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Young Adult Novel – Dear Medusa

 

DEAR MEDUSA

 by Olivia A. Cole

(Labyrinth Road; $18.99, Ages 14+)

Dear Medusa cover of mc teen Alicia

 

Starred Review – Publishers Weekly, School Library Journal

 

Olivia A. Cole’s YA novel in verse, Dear Medusa, shows what it’s like to be made into a monster when, in fact, you’re the victim—just as Medusa was. Sixteen-year-old Alicia Rivers dreads school where she’s branded the slut because she hooks up with random guys after being sexually abused by a popular teacher. This secret burns her up since she has no one to turn to: she’s quit the track team, her BFF dumped her, and her family is too self-involved. Avoiding where it happened leads to cutting classes which spirals into detention and thoughts of staying forever at a dead-end job; there doesn’t seem to be a way out.

Abuse is a tough subject to navigate but Cole captures raw, realistic feelings and offsets them with the beauty of hope as Alicia finds new friends and maybe even a girlfriend. Many issues are brought to mind, such as how we’re so connected yet can also feel hopelessly lonely, or how women sometimes tear one another down, then at other times choose to stand together.

This book examines what it’s like to be judged by how we dress or act. In the section titled, “Wolves love bus stops,” Alicia remembers what she was wearing the first time she took the bus alone and how men reacted: “Standing by the telephone pole that day, / staring at my phone, / I transformed without knowing. / Girl into rabbit, soft furred thing with belly / exposed, ripe for fangs.” Ultimately, it’s about accepting ourselves, rather than letting other people’s perceptions turn us to stone.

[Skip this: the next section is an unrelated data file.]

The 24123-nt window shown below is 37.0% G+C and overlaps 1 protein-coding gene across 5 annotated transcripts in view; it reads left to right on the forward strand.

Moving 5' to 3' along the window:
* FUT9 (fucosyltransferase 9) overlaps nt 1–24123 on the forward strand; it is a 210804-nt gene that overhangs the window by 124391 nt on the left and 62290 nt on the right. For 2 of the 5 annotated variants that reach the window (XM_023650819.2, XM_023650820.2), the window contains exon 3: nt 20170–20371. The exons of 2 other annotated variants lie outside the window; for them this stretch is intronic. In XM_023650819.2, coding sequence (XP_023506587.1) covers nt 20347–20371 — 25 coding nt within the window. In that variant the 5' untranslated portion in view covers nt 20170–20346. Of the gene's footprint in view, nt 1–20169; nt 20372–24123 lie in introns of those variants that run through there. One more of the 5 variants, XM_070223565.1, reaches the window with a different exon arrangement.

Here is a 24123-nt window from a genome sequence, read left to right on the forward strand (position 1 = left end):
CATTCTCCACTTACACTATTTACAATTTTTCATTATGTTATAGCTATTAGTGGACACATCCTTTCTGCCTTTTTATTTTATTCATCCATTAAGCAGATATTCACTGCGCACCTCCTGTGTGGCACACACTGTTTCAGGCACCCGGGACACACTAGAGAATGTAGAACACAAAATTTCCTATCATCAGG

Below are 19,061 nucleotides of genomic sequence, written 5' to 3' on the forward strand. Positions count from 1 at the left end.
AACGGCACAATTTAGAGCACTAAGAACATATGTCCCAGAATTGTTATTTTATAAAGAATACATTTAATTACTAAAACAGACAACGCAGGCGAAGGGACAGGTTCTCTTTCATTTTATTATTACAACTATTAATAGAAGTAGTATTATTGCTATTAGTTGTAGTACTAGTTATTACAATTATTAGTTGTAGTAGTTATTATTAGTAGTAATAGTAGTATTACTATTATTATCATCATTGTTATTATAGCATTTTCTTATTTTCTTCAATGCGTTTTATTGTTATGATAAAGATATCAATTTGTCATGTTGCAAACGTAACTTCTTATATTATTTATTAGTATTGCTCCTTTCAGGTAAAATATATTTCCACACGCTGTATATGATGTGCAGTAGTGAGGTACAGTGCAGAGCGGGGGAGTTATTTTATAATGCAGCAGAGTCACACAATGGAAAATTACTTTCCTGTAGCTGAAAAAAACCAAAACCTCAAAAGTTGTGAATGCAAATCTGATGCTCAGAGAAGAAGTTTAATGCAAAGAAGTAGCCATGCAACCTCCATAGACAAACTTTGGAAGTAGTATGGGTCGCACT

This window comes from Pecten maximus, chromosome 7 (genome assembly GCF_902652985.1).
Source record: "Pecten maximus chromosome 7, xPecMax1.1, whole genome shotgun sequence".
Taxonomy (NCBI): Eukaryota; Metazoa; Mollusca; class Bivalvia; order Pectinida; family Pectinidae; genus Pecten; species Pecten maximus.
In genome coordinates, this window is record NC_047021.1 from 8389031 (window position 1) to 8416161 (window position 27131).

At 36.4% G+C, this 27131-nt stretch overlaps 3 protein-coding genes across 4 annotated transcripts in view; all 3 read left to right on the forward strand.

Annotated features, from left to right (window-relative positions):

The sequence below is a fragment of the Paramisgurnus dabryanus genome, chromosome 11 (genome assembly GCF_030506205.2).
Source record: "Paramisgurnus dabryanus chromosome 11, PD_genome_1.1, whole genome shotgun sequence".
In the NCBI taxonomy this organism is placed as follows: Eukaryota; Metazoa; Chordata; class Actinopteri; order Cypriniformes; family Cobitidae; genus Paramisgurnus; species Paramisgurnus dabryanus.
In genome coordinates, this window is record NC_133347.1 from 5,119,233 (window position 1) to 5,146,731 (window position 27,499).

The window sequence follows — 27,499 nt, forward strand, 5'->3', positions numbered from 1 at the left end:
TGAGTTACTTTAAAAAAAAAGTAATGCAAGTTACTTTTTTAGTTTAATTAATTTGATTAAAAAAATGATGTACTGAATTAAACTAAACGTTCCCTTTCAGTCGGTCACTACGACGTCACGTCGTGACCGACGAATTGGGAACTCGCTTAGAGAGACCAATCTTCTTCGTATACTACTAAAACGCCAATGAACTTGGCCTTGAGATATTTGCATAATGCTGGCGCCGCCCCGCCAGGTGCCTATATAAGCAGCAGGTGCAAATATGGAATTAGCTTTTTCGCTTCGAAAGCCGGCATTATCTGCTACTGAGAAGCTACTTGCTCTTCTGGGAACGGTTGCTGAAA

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YA Novel in Verse – Lawless Spaces

 

LAWLESS SPACES

by Corey Ann Haydu

(Simon & Schuster; $18.99, Ages 14 and up)

 

 

Lawless Spaces cover

 

 

 

*A Junior Library Guild Selection

Starred Reviews – Kirkus Reviews, Publisher’s Weekly

 

 

In Corey Ann Haydu’s YA novel in verse, Lawless Spaces, Mimi receives a journal for her sixteenth birthday—a century-old family tradition for the women in her family. Mimi asks what she’s supposed to write:

“There are things you don’t want to say,” Mom says, opening the car door,

getting in. “So you write them down and put them in an attic

and then they can

exist and not exist,

they can be true and not true.”

Mimi carefully curates her popular online presence where she makes clothes “that people will notice before they notice” her body or, worse yet, comment on it. She keeps real-life friendships distant. Her close ties with her mother slipped away once Mom’s boyfriend moved in; Mom no longer turns to Mimi for advice, and excludes her from major news. To help process her burgeoning feelings, Mimi begins writing poetry in her journal.

Complicated relationships dominate this story including the power and burden of family. I appreciate the juxtaposition of today’s instant-news world versus the slower layers of older, hidden truths. The spare, poetic format serves the story beautifully. Multiple timeline chapters alternate between “Mimi, 2022,” and the lives of her maternal ancestors, revealing connections and secrets.

The author cautions that material involving sexual trauma, sexual assault, sexual harassment, and generational trauma are included. RAINN.org (the nation’s largest anti-sexual violence organization) is listed as a place to seek support.

Per the author: “I wrote about a lot of things personal to me — the experience of being my particular size and shape in the world, what it was to be an actress in an industry obsessed with telling you who you are and whether or not that’s okay.”

LINK: https://rainn.org/

 

 

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